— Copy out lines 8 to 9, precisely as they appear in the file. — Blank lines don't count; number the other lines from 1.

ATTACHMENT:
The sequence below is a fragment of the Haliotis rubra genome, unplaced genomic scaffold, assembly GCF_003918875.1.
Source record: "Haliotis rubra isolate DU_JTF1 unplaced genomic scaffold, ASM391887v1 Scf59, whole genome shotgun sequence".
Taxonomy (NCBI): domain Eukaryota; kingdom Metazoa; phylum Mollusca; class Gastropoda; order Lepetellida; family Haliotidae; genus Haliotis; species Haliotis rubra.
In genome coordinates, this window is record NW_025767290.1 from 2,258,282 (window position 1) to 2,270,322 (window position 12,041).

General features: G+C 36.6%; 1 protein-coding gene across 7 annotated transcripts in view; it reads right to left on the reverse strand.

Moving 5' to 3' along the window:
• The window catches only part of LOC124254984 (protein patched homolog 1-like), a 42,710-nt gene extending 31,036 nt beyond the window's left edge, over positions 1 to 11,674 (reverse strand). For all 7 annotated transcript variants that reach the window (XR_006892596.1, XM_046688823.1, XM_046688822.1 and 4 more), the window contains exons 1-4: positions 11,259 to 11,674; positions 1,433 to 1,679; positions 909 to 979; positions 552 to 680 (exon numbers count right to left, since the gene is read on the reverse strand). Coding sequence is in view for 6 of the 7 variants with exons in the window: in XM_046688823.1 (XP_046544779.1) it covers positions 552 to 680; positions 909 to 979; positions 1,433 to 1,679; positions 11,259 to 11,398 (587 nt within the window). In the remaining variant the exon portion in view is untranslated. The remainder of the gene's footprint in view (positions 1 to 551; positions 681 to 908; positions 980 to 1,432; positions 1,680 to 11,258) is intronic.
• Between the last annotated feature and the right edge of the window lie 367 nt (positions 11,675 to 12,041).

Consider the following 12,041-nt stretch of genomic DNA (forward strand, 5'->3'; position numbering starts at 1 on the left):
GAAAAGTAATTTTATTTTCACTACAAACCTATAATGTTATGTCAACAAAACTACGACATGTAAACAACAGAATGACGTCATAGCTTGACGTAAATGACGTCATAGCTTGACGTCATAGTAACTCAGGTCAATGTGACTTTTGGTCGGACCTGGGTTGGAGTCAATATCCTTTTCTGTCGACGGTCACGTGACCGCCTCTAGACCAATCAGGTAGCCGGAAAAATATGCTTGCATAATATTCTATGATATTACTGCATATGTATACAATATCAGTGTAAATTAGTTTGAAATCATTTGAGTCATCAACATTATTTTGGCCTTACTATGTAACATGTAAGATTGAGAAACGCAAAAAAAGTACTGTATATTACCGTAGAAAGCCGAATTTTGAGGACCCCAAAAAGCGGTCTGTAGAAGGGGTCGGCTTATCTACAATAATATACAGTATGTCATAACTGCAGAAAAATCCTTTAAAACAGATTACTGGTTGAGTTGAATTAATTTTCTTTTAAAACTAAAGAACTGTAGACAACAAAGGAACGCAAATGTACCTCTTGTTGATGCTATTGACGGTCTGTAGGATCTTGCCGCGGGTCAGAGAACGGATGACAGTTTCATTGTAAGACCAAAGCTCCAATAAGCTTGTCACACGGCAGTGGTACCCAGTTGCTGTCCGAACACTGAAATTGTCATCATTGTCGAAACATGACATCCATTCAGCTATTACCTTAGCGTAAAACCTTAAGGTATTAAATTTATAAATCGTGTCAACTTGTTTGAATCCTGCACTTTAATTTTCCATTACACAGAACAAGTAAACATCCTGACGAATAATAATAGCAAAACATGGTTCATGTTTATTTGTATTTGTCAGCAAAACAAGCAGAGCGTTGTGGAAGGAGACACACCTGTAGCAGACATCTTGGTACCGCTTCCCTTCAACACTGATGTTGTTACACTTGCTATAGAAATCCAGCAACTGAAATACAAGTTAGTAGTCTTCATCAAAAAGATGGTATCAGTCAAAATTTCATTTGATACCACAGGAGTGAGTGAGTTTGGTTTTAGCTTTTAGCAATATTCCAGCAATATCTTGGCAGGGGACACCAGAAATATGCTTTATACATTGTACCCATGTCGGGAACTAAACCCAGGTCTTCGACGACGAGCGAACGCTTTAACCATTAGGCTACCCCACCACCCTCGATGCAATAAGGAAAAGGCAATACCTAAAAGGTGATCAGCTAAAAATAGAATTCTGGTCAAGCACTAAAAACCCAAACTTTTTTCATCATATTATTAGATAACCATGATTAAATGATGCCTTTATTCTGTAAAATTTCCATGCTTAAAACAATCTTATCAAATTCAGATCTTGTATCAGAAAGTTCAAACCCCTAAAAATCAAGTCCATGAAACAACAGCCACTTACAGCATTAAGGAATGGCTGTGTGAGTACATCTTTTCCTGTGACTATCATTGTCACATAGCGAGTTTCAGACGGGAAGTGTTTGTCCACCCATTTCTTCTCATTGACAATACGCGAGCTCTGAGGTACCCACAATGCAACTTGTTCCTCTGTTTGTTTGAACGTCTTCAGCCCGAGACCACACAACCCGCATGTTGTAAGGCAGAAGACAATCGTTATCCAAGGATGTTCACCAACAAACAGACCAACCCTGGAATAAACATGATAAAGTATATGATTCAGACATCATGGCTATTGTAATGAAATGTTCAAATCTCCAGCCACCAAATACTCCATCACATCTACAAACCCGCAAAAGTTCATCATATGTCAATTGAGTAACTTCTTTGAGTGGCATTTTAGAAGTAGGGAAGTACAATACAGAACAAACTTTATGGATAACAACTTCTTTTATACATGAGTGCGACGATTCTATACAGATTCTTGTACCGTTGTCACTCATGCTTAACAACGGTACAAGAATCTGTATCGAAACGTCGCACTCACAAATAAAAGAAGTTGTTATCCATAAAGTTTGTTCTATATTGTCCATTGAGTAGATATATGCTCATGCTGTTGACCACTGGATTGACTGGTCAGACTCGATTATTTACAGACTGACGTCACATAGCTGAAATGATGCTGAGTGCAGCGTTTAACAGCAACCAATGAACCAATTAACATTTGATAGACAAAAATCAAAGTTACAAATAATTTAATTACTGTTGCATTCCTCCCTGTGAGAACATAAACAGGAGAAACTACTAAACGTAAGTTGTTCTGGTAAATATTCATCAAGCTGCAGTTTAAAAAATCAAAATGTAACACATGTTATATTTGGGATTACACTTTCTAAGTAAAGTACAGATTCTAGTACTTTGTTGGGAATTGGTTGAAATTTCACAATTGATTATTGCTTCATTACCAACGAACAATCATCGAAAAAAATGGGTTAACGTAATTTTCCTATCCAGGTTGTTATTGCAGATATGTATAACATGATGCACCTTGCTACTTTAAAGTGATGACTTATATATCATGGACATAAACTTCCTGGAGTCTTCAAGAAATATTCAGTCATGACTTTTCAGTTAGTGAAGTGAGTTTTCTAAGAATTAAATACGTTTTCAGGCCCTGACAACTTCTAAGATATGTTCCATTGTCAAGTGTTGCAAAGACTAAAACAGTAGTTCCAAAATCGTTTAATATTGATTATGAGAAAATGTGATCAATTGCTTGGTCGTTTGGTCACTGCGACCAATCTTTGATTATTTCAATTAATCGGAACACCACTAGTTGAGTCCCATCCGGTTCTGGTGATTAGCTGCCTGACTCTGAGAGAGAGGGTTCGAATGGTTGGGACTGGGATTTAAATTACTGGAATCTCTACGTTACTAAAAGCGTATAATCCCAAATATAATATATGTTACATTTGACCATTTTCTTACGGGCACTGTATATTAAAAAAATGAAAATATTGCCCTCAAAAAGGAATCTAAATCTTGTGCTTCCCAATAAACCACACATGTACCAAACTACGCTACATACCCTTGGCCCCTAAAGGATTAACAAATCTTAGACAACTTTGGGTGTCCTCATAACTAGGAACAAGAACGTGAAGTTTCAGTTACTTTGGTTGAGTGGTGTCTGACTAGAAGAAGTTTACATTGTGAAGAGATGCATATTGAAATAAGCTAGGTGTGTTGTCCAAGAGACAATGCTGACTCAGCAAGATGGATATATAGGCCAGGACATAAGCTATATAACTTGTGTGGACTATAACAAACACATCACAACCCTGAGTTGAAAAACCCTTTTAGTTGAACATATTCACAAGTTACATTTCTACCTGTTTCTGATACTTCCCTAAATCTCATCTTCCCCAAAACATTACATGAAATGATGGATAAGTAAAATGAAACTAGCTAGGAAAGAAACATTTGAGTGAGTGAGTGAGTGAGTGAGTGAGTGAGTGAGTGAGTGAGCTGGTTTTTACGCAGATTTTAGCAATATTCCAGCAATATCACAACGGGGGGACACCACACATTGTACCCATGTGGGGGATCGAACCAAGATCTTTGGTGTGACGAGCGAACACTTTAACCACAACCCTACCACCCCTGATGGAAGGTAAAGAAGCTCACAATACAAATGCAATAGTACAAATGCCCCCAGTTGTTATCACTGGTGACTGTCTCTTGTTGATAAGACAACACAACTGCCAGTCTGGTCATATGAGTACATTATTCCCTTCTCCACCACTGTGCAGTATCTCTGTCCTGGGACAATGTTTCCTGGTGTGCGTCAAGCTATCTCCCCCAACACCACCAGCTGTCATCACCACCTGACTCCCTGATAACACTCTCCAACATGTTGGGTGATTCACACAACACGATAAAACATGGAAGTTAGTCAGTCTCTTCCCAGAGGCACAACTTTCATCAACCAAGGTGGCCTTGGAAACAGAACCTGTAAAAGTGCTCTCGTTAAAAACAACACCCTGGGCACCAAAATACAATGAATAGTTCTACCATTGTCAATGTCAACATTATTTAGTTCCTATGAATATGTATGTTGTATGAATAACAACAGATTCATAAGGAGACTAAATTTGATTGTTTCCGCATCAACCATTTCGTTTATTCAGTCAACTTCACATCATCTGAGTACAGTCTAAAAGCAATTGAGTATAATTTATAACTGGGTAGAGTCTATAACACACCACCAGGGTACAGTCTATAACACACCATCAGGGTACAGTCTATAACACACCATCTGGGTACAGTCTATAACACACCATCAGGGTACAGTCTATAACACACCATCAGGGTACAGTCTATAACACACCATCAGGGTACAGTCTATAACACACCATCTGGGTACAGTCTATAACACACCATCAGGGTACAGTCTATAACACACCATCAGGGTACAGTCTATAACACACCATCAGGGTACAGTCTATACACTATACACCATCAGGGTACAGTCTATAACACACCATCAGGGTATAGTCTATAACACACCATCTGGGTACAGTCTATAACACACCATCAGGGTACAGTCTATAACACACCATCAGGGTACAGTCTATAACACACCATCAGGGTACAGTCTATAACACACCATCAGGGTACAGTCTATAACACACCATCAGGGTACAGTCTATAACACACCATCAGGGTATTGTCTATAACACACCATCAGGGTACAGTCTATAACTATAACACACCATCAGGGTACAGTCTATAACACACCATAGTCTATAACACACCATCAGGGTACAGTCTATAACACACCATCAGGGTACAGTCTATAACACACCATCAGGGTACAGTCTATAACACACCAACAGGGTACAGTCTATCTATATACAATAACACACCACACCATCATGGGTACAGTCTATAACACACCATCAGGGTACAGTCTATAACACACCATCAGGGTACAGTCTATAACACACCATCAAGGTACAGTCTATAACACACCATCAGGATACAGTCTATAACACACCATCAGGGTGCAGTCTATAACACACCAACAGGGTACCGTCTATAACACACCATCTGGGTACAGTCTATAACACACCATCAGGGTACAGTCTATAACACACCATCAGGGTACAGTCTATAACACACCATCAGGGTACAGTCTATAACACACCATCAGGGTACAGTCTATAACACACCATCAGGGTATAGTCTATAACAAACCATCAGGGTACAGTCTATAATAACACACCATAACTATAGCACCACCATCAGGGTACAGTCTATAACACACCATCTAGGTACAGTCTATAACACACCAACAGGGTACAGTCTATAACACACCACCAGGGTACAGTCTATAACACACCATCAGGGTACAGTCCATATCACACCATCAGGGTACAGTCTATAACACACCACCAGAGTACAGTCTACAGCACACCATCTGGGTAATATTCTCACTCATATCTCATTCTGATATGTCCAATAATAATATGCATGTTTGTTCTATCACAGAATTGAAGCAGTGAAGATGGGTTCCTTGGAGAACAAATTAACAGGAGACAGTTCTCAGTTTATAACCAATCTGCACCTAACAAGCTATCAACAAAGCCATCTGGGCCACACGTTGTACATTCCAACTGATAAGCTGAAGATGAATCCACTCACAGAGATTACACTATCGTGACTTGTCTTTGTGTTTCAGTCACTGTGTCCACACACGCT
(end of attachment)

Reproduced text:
• Between the last annotated feature and the right edge of the window lie 367 nt (positions 11,675 to 12,041).

Consider the following 12,041-nt stretch of genomic DNA (forward strand, 5'->3'; position numbering starts at 1 on the left):